TThe mute button was invented in 1956 by Robert Adler, an Austrian-born engineer working for the Zenith Radio Corporation in Chicago. It was one of four buttons on the Space Command 400, the first commercially viable TV remote control. The other three buttons—on/off, channel up, and channel down—may have seemed more vital, but Adler's boss, Eugene F McDonald, a former naval intelligence officer nicknamed "The Commander," had insisted that they put it on mute.
"I hated commercials," Adler recalled in 1987. McDonald feared that these constant intrusions would kill the new television medium. Zenith then boasted that the mute button would allow viewers to "turn off the sound of long, annoying ads".
However, McDonald's couldn't have predicted pop-up advertising, gas pumps trying to sell you nachos, or the ravages of the distraction economy. It's only now, in an age of unrelenting vacations, that we're beginning to fully understand the potential of mute, not only in terms of our devices, but in real life as well.
Last month, the taxi companyUberhas begun testing a set of new features for users of its Exec service, including a button you can enable if you want to mute the driver. "Preferably calm" is the euphemism Uber uses (you can also change it to "chat happy" - lucky driver). But it seems to bring the dream of being able to choose who and what we listen to one step closer.
"From the driver's point of view, it's very rude," one Uber driver in East London tells me. “And offensive, to be honest. It's like saying "Shut up." It says a lot about Uber." Uber claims it is responding to customers' concerns that drivers will give them low star ratings if they don't want to chat. Meanwhile, drivers are often afraid to engage in conversations with passengers for the same reason.
But let's be honest: who among us hasn't imagined being able to silence an annoying colleague, a screaming child or an overly friendly waiter? Mute promises a snake-free garden, a world where you can heal your content and silence dissent. And it's proving irresistible online.
Twitter introduced a mute feature in 2014, and it's proven to be the social network's most popular feature, a kind of automated chat on the hand. Instead of 'blocking' someone objectionable (which they'll know about), you can now discreetly 'delete' them (which they won't know about). Part of the appeal is the idea of trolls yelling and @-in and wondering why you're not responding. Twitter followed suit with a topic-based mute feature in 2017: so if you don't want to hear about Love Island, the Terfs, the Champions League final or Dominic Raab, forever, if you have to, don't. No need If you want to take a look at Twitter happy, type "mute button" in the search box: "I just want to thank the mute button for never giving up on me <3"? "The mute button is among the 10 most powerful things in the universe." "Thank you @instagram for creating mute posts and story buttons" etc.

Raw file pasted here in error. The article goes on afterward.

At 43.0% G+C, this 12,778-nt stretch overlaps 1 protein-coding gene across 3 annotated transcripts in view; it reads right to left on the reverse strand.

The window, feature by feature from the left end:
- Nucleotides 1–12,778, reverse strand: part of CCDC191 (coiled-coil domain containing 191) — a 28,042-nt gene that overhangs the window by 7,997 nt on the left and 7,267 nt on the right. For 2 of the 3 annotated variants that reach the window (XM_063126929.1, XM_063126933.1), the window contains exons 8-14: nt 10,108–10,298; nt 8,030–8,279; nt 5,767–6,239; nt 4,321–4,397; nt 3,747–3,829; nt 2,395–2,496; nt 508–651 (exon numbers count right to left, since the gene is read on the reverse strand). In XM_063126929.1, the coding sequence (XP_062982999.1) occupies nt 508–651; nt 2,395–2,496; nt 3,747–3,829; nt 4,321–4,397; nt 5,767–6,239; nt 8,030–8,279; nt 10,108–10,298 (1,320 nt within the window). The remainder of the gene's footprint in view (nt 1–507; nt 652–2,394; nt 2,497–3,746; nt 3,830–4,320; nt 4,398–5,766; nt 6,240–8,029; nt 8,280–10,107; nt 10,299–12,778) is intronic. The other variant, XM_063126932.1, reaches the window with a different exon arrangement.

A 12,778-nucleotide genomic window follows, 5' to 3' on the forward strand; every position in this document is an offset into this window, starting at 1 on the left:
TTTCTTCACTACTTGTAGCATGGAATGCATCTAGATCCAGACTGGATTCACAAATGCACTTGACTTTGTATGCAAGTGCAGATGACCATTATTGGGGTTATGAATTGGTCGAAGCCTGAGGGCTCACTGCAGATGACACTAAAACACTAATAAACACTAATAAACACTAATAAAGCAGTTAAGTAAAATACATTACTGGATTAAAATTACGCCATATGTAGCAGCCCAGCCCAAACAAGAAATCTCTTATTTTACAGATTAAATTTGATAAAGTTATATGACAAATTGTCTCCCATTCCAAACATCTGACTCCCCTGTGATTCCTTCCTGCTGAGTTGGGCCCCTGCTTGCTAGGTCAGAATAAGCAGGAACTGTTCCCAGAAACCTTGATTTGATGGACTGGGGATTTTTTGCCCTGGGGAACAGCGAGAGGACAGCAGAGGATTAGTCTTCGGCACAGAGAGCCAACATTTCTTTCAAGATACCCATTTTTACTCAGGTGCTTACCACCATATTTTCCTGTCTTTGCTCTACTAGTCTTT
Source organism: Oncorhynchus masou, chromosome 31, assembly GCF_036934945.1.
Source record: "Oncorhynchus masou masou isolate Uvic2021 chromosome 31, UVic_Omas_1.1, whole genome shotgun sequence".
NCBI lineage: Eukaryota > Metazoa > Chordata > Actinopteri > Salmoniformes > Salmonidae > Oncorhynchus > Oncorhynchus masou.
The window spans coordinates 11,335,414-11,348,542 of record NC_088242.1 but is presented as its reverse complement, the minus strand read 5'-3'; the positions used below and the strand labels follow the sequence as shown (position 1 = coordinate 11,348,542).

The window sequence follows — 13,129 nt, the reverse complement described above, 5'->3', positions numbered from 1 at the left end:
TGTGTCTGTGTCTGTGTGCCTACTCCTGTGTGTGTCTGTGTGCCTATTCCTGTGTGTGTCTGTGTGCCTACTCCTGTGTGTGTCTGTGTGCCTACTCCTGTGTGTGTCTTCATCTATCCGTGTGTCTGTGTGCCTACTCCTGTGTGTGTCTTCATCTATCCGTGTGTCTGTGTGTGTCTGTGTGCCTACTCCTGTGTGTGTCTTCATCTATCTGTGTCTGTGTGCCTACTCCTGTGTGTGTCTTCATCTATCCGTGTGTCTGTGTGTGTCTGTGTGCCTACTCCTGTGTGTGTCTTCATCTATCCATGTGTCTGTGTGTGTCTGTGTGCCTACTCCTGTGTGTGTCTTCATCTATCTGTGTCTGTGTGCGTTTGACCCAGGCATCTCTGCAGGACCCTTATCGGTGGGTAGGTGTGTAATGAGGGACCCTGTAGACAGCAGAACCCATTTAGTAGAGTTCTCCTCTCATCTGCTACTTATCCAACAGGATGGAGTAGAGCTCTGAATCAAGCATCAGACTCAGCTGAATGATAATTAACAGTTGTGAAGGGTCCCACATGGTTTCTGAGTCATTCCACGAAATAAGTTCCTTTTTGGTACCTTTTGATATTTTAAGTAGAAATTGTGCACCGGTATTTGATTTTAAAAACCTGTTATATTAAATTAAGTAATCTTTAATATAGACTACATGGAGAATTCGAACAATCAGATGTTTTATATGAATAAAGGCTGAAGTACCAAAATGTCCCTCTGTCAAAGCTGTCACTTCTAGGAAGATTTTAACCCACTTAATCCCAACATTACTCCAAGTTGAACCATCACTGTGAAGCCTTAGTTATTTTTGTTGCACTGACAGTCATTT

Instagram added its own mute feature last year, inspired by what it called "complex social dynamics." Now you can avoid your friends' embarrassing Ibizan selfies and try menu stories without fear of offence. “I'm happy for my friends who are achieving great things, butInstagramit makes it very easy to start getting bitter because it's not me,” explained a muffler. "I really want to live in a self-imposed creative bubble for a while."
Clinical psychologist Paul Gilbert, author ofliving like crazy, see such responses in Jungian terms. "We are becoming more and more dominated by personality," he says. “We all act according to how people want to see and hear us. We do it all the time on social media." For him, Uber's mute feature is a good opportunity to give these people a break for a few minutes. "Humans evolved into small hunter-gatherer groups where everyone knew each other," he says. “We're not necessarily wired to interact with strangers all the time. People find it incredibly exhausting. At least in a taxi, you have the opportunity to sit down and be calm."
So yes, that's true. But what I find troubling about Uber's mute feature is precisely that it cuts off any possibility of human connection. It's a way to automate a function that once could have been negotiated in human language. The Uber driver points out that it's not difficult for him to gauge who might be ready for a conversation and who might not. "You say, 'What's your name?' Where are you going;" And the way they respond is a pretty clear indication of whether or not they want to talk. Most people have their headphones on anyway. I usually have my Bluetooth headphones with me.'